Dopamine is the fuel that converts our intentions into action. It regulates the brain’s pleasure-seeking behaviors, and it motivates us to take action in anticipation of a future reward.
Good intentions are clear and deliberate; identifying and defining them helps enormously in the lifelong quest to achieve our goals.But setting clear, deliberate intentions can be problematic for people with ADHD, who are known to have a deficient dopamine reward system.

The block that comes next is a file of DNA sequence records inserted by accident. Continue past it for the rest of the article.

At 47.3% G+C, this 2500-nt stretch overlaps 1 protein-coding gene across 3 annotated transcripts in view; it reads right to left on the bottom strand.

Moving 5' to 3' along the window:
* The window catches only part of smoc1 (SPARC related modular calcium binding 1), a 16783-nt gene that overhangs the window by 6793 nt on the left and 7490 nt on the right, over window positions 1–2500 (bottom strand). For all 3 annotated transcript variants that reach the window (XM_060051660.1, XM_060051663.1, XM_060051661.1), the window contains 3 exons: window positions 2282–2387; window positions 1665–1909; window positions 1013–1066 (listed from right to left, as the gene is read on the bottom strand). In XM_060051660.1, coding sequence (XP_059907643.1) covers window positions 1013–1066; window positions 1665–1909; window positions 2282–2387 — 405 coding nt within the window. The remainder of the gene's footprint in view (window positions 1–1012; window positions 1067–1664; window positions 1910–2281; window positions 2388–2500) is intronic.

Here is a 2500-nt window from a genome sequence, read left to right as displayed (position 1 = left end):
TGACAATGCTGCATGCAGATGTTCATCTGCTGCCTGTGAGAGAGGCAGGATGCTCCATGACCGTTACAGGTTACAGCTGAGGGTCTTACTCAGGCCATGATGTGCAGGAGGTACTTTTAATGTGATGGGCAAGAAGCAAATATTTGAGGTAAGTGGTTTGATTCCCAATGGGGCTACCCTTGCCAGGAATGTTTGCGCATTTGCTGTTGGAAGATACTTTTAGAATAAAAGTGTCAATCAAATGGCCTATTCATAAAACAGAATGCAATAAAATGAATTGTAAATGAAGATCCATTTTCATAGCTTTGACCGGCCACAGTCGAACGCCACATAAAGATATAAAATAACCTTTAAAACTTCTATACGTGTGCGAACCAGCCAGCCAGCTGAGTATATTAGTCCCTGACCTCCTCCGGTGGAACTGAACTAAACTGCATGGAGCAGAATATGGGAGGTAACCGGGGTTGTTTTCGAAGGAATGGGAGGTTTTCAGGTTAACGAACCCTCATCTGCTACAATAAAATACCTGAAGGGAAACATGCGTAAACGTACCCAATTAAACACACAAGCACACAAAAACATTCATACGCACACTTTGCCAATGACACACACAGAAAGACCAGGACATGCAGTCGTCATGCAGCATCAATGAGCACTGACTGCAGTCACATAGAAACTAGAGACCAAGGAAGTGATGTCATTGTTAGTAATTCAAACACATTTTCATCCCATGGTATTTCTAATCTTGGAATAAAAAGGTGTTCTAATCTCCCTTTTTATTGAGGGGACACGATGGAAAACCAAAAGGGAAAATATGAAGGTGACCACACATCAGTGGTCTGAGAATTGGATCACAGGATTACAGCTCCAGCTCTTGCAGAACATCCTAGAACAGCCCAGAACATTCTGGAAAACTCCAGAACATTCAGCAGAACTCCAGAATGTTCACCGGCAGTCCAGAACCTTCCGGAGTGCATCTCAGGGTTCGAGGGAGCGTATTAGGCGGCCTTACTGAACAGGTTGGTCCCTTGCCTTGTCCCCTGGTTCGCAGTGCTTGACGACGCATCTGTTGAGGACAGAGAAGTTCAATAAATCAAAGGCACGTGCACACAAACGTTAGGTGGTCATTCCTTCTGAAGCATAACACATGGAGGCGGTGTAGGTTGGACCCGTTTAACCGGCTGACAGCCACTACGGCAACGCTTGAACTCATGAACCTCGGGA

They know what they need to do but struggle to get there – to see past the daunting hard work to the achievement itself. It’s why ADHD might be better described as an intention deficit disorder, says sports psychiatrist Dawn Brown, M.D.The late basketball star Kobe Bryant also struggled to set intentions.Read more on additudemag.com